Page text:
1921
Volume 77, Issue 4
  • ISSN: 0002-9637
  • E-ISSN: 1476-1645

Abstract

In high-elevation areas in western Kenya, the abundance of is either very low or absent. The western Kenya highlands (an area with an elevation > 1,500m above sea level) have also been experiencing extensive deforestation, and deforestation has been suggested as one of the important factors that facilitate malaria transmission in the highlands. This study investigated whether climate conditions in the western Kenya highlands (Kakamega, elevation 1,500 m above sea level) were permissive to the development and survival of and whether deforestation promoted survivorship of immature and adult stages, using life-table analysis. We found that in larval habitats located in forested areas, only 4–9% of first-instar larvae developed into adults and the development length exceeded 20 days. Mean water temperature of aquatic habitats in the deforested area was 4.8–6.1°C higher than that in the forested area, larval-to-adult survivorship was increased to 65–82%, and larval-to-adult development time was shortened by 8–9 days. The average indoor temperature in houses in the deforested area was 1.7–1.8°C higher than in the forested area, and the relative humidity was 22–25% lower. The median survival time of adult mosquitoes in the deforested area was 49–55% higher than those in the forested area. The net reproductive rate of female mosquitoes in the deforested area was 1.7- to 2.6-fold higher than that in the forested area. Compared with previously published data on , the net reproductive rate of was only 0.8–1.3% of in the forested area and 2.3–2.6% in the deforested area. Therefore, the current ambient climate condition is less permissive to than to in western Kenya highlands. However, environmental changes such as deforestation and global warming may facilitate the establishment of populations in the highlands.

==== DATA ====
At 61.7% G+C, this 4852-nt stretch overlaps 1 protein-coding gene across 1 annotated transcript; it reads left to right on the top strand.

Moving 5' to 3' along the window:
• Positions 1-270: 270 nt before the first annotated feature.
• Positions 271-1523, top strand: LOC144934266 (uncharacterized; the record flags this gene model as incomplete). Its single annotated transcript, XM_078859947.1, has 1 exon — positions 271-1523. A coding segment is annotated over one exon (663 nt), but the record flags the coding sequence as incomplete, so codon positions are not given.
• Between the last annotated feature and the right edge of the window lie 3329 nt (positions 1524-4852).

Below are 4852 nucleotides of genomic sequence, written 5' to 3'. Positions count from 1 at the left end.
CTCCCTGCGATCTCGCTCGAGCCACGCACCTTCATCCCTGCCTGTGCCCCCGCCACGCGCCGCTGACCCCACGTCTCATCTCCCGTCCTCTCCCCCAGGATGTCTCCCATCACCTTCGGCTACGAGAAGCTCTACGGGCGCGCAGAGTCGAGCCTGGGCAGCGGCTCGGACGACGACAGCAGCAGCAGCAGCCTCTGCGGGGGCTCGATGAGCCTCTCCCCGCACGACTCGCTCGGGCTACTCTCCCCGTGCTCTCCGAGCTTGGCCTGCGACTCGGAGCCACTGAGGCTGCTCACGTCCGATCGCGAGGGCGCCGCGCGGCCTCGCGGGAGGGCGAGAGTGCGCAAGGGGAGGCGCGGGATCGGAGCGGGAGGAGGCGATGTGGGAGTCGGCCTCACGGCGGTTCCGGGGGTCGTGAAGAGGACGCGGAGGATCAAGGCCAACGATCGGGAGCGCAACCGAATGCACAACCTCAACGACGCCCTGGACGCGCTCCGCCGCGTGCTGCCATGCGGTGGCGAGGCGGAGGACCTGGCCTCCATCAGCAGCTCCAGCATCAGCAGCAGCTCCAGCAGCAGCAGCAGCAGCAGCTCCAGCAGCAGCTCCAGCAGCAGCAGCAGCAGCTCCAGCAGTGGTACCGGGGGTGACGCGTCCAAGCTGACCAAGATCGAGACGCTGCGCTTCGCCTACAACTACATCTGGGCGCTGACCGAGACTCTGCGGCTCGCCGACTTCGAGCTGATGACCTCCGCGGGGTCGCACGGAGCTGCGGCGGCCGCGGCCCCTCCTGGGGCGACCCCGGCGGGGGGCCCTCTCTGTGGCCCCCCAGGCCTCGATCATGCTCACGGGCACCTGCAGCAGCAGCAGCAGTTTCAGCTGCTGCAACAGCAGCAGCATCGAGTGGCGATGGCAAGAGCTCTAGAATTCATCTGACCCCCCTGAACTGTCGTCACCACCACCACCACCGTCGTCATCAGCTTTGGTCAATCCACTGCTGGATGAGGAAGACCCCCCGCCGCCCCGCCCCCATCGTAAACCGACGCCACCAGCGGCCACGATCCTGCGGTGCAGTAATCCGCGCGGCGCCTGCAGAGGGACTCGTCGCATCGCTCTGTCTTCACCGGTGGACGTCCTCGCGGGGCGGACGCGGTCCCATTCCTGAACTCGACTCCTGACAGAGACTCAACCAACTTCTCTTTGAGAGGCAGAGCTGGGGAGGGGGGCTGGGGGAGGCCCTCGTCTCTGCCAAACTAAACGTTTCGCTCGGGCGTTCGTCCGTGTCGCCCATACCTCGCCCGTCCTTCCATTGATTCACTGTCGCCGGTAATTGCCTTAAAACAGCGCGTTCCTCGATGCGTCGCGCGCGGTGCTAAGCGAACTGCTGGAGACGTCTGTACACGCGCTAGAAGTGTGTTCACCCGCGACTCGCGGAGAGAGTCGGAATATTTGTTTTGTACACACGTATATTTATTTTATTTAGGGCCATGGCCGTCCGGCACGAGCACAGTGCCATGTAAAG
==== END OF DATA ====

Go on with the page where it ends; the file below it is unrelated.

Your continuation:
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  • Received : 26 Sep 2006
  • Accepted : 05 Jun 2007

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